Web Accessibility Guidelines for Developers

According to the Web Accessibility Initiative, web accessibility means that websites, tools, and technologies are designed and developed so that people with disabilities can use them. Types of disabilities can include visual, auditory, physical, speech, cognitive, language, learning, and neurological.

The Web Content Accessibility Guidelines (WCAG) define requirements for designers and developers to improve accessibility for people with disabilities. RIT aims to achieve compliance with WCAG 2.2 level AA.

These webpages will help developers follow these accessibility guidelines. WCAG 2.2 is broken down into 4 principles.

Principle 1 - Perceivable

Information and user interface components must be presentable to users in ways they can perceive.

This principle is broken into 4 guidelines:

  • Guideline 1.1 – Text Alternatives
    Provide text alternatives for any non-text content so that it can be changed into other forms people need, such as large print, braille, speech, symbols or simpler language.
  • Guideline 1.2 – Time-based Media
    Provide alternatives for time-based media.
  • Guideline 1.3 – Adaptable
    Create content that can be presented in different ways (for example, simpler layout) without losing information or structure.
  • Guideline 1.4 – Distinguishable
    Make it easier for users to see and hear content including separating foreground from background.

Learn more about Principle 1 - Perceivable

Principle 2 - Operable

User interface components and navigation must be operable.

This principle is broken into 5 guidelines:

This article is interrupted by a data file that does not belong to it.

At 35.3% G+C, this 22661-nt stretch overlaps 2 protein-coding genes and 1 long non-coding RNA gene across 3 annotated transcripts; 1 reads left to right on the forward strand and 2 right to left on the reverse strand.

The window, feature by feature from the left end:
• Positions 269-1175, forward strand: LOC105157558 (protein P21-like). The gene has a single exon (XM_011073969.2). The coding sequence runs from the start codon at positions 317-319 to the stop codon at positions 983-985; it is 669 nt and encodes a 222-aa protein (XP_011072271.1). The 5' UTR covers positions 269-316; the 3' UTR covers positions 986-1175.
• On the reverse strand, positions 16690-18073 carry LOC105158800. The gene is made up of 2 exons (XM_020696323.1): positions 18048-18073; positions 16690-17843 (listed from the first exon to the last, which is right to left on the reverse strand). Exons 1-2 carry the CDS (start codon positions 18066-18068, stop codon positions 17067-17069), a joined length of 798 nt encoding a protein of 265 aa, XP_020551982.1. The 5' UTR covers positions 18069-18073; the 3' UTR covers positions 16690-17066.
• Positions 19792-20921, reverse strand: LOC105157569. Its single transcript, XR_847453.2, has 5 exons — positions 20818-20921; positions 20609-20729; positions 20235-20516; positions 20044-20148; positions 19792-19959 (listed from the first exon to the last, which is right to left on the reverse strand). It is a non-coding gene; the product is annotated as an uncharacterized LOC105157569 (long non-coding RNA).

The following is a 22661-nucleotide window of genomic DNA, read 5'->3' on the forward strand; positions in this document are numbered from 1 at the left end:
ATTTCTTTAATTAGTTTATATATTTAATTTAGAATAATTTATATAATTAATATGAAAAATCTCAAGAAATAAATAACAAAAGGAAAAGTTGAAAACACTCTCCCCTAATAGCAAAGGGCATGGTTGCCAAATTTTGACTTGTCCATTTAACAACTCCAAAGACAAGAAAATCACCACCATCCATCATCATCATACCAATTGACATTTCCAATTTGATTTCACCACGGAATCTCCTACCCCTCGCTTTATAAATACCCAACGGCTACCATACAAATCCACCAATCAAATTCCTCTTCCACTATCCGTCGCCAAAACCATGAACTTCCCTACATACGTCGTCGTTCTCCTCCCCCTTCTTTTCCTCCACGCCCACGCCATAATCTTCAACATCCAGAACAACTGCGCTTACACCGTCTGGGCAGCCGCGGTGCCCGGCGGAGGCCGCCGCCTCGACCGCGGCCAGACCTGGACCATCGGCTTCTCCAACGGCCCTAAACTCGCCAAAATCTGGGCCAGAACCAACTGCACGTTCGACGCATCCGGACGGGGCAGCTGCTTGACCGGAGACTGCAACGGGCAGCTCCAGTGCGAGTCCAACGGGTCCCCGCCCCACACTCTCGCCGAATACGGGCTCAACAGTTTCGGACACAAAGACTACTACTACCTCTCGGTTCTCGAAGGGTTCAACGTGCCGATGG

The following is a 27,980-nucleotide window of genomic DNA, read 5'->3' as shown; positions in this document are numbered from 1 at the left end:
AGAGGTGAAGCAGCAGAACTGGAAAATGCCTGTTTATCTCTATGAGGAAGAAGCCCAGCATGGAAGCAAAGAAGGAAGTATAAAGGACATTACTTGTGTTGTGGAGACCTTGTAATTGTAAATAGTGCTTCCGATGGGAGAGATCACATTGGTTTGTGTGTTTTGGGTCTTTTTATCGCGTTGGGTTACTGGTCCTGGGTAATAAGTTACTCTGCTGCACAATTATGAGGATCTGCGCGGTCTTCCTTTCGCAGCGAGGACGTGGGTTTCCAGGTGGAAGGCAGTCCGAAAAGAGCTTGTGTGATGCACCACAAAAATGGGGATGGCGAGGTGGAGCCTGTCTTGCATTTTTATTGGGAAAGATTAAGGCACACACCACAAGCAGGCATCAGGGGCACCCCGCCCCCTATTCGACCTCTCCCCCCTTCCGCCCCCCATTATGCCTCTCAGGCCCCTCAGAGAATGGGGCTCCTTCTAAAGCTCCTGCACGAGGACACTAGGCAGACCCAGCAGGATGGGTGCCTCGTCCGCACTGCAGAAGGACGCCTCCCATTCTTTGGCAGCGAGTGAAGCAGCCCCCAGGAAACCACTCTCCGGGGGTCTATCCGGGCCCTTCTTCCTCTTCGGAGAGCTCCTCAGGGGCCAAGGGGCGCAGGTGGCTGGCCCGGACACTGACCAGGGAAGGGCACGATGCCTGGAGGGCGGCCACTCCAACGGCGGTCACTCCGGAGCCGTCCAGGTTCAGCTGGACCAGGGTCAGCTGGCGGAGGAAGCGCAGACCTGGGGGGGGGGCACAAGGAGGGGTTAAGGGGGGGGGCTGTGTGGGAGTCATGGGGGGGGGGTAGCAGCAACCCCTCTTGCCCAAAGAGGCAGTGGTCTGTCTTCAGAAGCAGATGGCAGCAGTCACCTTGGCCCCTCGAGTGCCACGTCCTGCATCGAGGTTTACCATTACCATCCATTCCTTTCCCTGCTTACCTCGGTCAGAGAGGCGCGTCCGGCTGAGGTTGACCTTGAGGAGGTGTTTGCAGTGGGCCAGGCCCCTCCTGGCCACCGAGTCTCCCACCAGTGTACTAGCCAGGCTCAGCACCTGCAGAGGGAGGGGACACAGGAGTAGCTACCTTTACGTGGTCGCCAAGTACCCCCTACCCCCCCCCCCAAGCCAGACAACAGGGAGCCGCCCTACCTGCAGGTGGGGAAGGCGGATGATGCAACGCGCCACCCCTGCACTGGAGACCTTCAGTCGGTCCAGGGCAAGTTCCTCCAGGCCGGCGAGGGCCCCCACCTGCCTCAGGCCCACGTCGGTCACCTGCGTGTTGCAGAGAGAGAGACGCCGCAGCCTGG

• Guideline 2.1 – Keyboard Accessible
    Make all functionality available from a keyboard.
  • Guideline 2.2 – Enough Time
    Provide users enough time to read and use content.
  • Guideline 2.3 – Seizures and Physical Reactions
    Do not design content in a way that is known to cause seizures.
  • Guideline 2.4 – Navigable
    Provide ways to help users navigate, find content, and determine where they are.
  • Guideline 2.5 – Input Modalities
    Make it easier for users to operate functionality through various inputs beyond keyboard.

Learn more about Principle 2 - Operable

Principle 3 - Understandable

Information and the operation of the user interface must be understandable.

This principle is broken into 3 guidelines:

  • Guideline 3.1 – Readable
    Make text content readable and understandable.
  • Guideline 3.2 – Predictable
    Make Web pages appear and operate in predictable ways.
  • Guideline 3.3 – Input Assistance
    Help users avoid and correct mistakes.

Learn more about Principle 3 - Understandable

Principle 4 - Robust

Content must be robust enough that it can be interpreted by a wide variety of user agents, including assistive technologies.

This principle has 1 guideline:

  • Guideline 4.1 – Compatible
    Maximize compatibility with current and future user agents, including assistive technologies.

Learn more about Principle 4 - Robust